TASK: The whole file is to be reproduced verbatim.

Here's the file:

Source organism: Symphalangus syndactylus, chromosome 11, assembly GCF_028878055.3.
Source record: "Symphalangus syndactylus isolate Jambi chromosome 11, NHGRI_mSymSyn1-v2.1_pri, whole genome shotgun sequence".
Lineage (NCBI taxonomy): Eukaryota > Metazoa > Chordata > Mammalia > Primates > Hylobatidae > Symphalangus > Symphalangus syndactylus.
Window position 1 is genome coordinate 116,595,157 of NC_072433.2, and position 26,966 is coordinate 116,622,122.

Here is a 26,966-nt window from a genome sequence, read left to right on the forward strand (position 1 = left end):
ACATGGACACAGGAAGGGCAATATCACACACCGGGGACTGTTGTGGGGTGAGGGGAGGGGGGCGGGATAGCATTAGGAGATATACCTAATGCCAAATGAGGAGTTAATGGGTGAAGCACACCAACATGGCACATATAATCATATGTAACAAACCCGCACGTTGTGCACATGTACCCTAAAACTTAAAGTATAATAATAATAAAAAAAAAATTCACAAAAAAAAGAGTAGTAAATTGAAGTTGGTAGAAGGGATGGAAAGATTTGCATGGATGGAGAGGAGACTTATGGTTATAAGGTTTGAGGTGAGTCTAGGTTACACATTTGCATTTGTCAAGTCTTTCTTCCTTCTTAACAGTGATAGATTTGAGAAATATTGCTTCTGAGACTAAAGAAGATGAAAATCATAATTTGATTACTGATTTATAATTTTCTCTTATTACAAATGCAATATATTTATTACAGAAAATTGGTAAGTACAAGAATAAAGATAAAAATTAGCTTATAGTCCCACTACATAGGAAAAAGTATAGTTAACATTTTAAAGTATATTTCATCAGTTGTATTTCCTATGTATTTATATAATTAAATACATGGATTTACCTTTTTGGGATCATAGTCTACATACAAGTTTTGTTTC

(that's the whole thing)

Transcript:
Source organism: Symphalangus syndactylus, chromosome 11, assembly GCF_028878055.3.
Source record: "Symphalangus syndactylus isolate Jambi chromosome 11, NHGRI_mSymSyn1-v2.1_pri, whole genome shotgun sequence".
Lineage (NCBI taxonomy): Eukaryota > Metazoa > Chordata > Mammalia > Primates > Hylobatidae > Symphalangus > Symphalangus syndactylus.
Window position 1 is genome coordinate 116,595,157 of NC_072433.2, and position 26,966 is coordinate 116,622,122.

Here is a 26,966-nt window from a genome sequence, read left to right on the forward strand (position 1 = left end):
ACATGGACACAGGAAGGGCAATATCACACACCGGGGACTGTTGTGGGGTGAGGGGAGGGGGGCGGGATAGCATTAGGAGATATACCTAATGCCAAATGAGGAGTTAATGGGTGAAGCACACCAACATGGCACATATAATCATATGTAACAAACCCGCACGTTGTGCACATGTACCCTAAAACTTAAAGTATAATAATAATAAAAAAAAAATTCACAAAAAAAAGAGTAGTAAATTGAAGTTGGTAGAAGGGATGGAAAGATTTGCATGGATGGAGAGGAGACTTATGGTTATAAGGTTTGAGGTGAGTCTAGGTTACACATTTGCATTTGTCAAGTCTTTCTTCCTTCTTAACAGTGATAGATTTGAGAAATATTGCTTCTGAGACTAAAGAAGATGAAAATCATAATTTGATTACTGATTTATAATTTTCTCTTATTACAAATGCAATATATTTATTACAGAAAATTGGTAAGTACAAGAATAAAGATAAAAATTAGCTTATAGTCCCACTACATAGGAAAAAGTATAGTTAACATTTTAAAGTATATTTCATCAGTTGTATTTCCTATGTATTTATATAATTAAATACATGGATTTACCTTTTTGGGATCATAGTCTACATACAAGTTTTGTTTC